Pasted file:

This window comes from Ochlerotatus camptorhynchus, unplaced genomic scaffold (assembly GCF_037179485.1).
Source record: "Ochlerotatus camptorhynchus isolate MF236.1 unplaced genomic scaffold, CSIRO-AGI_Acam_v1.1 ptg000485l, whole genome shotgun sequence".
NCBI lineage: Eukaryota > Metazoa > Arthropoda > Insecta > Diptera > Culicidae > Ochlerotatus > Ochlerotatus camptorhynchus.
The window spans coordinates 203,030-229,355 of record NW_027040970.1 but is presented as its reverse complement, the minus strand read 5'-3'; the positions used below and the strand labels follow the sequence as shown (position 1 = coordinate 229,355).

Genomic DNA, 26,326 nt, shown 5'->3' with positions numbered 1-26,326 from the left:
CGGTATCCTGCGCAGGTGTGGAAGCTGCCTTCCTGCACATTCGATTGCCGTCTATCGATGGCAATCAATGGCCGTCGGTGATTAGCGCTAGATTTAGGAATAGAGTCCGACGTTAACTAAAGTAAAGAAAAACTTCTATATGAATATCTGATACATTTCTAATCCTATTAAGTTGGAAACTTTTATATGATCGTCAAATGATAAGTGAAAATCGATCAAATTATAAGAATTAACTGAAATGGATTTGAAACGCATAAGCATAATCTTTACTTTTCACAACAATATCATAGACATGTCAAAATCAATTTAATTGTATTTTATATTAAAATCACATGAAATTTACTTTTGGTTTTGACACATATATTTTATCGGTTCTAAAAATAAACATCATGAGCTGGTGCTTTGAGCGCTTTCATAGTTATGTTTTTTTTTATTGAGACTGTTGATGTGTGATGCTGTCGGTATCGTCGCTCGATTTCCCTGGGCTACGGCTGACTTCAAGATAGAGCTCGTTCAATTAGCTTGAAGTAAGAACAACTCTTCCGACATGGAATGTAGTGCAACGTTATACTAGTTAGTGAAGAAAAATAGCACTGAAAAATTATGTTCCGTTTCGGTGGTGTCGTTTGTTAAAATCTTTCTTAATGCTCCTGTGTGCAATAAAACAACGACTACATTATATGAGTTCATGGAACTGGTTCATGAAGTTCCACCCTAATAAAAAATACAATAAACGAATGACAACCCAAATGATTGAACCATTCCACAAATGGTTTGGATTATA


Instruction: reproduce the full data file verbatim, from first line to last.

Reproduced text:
This window comes from Ochlerotatus camptorhynchus, unplaced genomic scaffold (assembly GCF_037179485.1).
Source record: "Ochlerotatus camptorhynchus isolate MF236.1 unplaced genomic scaffold, CSIRO-AGI_Acam_v1.1 ptg000485l, whole genome shotgun sequence".
NCBI lineage: Eukaryota > Metazoa > Arthropoda > Insecta > Diptera > Culicidae > Ochlerotatus > Ochlerotatus camptorhynchus.
The window spans coordinates 203,030-229,355 of record NW_027040970.1 but is presented as its reverse complement, the minus strand read 5'-3'; the positions used below and the strand labels follow the sequence as shown (position 1 = coordinate 229,355).

Genomic DNA, 26,326 nt, shown 5'->3' with positions numbered 1-26,326 from the left:
CGGTATCCTGCGCAGGTGTGGAAGCTGCCTTCCTGCACATTCGATTGCCGTCTATCGATGGCAATCAATGGCCGTCGGTGATTAGCGCTAGATTTAGGAATAGAGTCCGACGTTAACTAAAGTAAAGAAAAACTTCTATATGAATATCTGATACATTTCTAATCCTATTAAGTTGGAAACTTTTATATGATCGTCAAATGATAAGTGAAAATCGATCAAATTATAAGAATTAACTGAAATGGATTTGAAACGCATAAGCATAATCTTTACTTTTCACAACAATATCATAGACATGTCAAAATCAATTTAATTGTATTTTATATTAAAATCACATGAAATTTACTTTTGGTTTTGACACATATATTTTATCGGTTCTAAAAATAAACATCATGAGCTGGTGCTTTGAGCGCTTTCATAGTTATGTTTTTTTTTATTGAGACTGTTGATGTGTGATGCTGTCGGTATCGTCGCTCGATTTCCCTGGGCTACGGCTGACTTCAAGATAGAGCTCGTTCAATTAGCTTGAAGTAAGAACAACTCTTCCGACATGGAATGTAGTGCAACGTTATACTAGTTAGTGAAGAAAAATAGCACTGAAAAATTATGTTCCGTTTCGGTGGTGTCGTTTGTTAAAATCTTTCTTAATGCTCCTGTGTGCAATAAAACAACGACTACATTATATGAGTTCATGGAACTGGTTCATGAAGTTCCACCCTAATAAAAAATACAATAAACGAATGACAACCCAAATGATTGAACCATTCCACAAATGGTTTGGATTATA